The Ten Books on Architecture

The Ten Books on Architecture

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During the last years of his life, Professor Morgan had devoted much time and energy to the preparation of a translation of Vitruvius, which he proposed to supplement with a revised text, illustrations, and notes. He had completed the translation, with the exception of the last four chapters of the tenth book, and had discussed, with Professor Warren, the illustrations intended for the first six books of the work; the notes had not been arranged or completed, though many of them were outlined in the manuscript, or the intention to insert them indicated. The several books of the translation, so far as it was completed, had been read to a little group of friends, consisting of Professors Sheldon and Kittredge, and myself, and had received our criticism, which had, at times, been utilized in the revision of the work.

After the death of Professor Morgan, in spite of my obvious incompetency from a technical point of view, I undertook, at the request of his family, to complete the translation, and to see the book through the press. I must, therefore, assume entire responsibility for the translation of the tenth book, beginning with chapter thirteen, and further responsibility for necessary changes made by me in the earlier part of the translation, changes which, in no case, affect any theory held by Professor Morgan, but which involve mainly the adoption of simpler forms of statement, or the correction of obvious oversights.

The text followed is that of Valentine Rose in his second edition (Leipzig, 1899), and the variations from this text are, with a few exceptions which are indicated in the footnotes, in the nature of a return to the consensus of the manuscript readings.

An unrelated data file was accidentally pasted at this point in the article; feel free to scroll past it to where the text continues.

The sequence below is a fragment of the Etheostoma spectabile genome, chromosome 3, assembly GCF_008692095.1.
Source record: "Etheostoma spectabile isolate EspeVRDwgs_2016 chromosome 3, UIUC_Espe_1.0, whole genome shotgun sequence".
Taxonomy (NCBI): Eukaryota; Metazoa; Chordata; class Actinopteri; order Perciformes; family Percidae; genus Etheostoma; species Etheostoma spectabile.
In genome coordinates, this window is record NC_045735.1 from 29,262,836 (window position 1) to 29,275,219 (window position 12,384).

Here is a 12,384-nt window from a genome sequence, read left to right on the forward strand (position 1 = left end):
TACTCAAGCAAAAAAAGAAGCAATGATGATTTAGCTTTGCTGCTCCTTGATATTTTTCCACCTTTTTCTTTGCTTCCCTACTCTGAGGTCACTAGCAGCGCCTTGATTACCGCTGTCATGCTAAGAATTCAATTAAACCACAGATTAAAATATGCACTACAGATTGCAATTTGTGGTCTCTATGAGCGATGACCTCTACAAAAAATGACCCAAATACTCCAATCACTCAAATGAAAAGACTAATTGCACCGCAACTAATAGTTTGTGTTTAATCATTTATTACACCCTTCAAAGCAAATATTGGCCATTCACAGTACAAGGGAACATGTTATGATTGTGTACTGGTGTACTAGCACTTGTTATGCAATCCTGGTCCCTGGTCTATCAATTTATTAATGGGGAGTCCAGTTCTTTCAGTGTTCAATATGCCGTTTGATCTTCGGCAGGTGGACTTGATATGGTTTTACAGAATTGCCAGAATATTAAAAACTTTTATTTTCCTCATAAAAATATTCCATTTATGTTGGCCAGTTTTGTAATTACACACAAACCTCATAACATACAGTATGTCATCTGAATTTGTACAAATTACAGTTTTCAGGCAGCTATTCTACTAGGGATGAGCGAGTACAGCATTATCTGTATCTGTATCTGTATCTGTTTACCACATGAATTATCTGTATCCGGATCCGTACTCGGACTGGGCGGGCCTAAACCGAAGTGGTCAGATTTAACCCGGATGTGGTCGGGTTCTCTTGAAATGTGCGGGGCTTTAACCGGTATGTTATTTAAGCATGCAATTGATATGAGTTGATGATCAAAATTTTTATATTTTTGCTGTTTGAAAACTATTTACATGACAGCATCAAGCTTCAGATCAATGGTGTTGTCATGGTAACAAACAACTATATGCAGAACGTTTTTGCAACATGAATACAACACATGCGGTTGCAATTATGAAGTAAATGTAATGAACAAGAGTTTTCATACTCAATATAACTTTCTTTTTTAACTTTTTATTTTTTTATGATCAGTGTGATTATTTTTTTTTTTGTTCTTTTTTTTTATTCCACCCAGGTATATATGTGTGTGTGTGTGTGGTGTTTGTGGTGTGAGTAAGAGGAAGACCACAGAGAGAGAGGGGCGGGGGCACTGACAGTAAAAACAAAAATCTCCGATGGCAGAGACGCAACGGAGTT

The illustrations in the first six books are believed to be substantially in accord with the wishes of Professor Morgan. The suggestions for illustrations in the later books were incomplete, and did not indicate, in all cases, with sufficient definiteness to allow them to be executed, the changes from conventional plans and designs intended by the translator. It has, therefore, been decided to include in this part of the work only those illustrations which are known to have had the full approval of Professor Morgan. The one exception to this principle is the reproduction of a rough model of the Ram of Hegetor, constructed by me on the basis of the measurements given by Vitruvius and Athenaeus.

It does not seem to me necessary or even advisable to enter into a long discussion as to the date of Vitruvius, which has been assigned to various periods from the time of Augustus to the early centuries of our era. Professor Morgan, in several articles in the Harvard Studies in Classical Philology, and in the Proceedings of the American Academy, all of which have been reprinted in a volume of Addresses and Essays (New York, 1909), upheld the now generally accepted view that Vitruvius wrote in the time of Augustus, and furnished conclusive evidence that nothing in his language is inconsistent with this view....